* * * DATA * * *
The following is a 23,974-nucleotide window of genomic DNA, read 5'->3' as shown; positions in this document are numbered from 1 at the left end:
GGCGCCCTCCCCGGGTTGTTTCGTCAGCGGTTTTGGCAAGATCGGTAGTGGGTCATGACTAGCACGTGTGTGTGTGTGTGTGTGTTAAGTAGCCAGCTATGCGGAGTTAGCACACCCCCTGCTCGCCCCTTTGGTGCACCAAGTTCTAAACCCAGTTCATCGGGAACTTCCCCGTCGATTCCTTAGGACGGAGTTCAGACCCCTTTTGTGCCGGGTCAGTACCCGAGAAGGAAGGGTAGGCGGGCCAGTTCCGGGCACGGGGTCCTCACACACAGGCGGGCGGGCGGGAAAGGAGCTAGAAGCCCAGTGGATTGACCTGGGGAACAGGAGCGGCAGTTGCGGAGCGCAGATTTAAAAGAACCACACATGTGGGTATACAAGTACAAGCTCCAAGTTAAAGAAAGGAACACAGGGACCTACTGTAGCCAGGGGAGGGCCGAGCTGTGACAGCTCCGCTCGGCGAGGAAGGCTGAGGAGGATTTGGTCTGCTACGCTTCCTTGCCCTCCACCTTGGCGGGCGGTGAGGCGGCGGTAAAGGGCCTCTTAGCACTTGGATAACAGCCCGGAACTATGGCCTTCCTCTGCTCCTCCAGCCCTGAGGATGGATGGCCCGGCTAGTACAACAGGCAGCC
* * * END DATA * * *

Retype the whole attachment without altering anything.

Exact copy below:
The following is a 23,974-nucleotide window of genomic DNA, read 5'->3' as shown; positions in this document are numbered from 1 at the left end:
GGCGCCCTCCCCGGGTTGTTTCGTCAGCGGTTTTGGCAAGATCGGTAGTGGGTCATGACTAGCACGTGTGTGTGTGTGTGTGTGTTAAGTAGCCAGCTATGCGGAGTTAGCACACCCCCTGCTCGCCCCTTTGGTGCACCAAGTTCTAAACCCAGTTCATCGGGAACTTCCCCGTCGATTCCTTAGGACGGAGTTCAGACCCCTTTTGTGCCGGGTCAGTACCCGAGAAGGAAGGGTAGGCGGGCCAGTTCCGGGCACGGGGTCCTCACACACAGGCGGGCGGGCGGGAAAGGAGCTAGAAGCCCAGTGGATTGACCTGGGGAACAGGAGCGGCAGTTGCGGAGCGCAGATTTAAAAGAACCACACATGTGGGTATACAAGTACAAGCTCCAAGTTAAAGAAAGGAACACAGGGACCTACTGTAGCCAGGGGAGGGCCGAGCTGTGACAGCTCCGCTCGGCGAGGAAGGCTGAGGAGGATTTGGTCTGCTACGCTTCCTTGCCCTCCACCTTGGCGGGCGGTGAGGCGGCGGTAAAGGGCCTCTTAGCACTTGGATAACAGCCCGGAACTATGGCCTTCCTCTGCTCCTCCAGCCCTGAGGATGGATGGCCCGGCTAGTACAACAGGCAGCC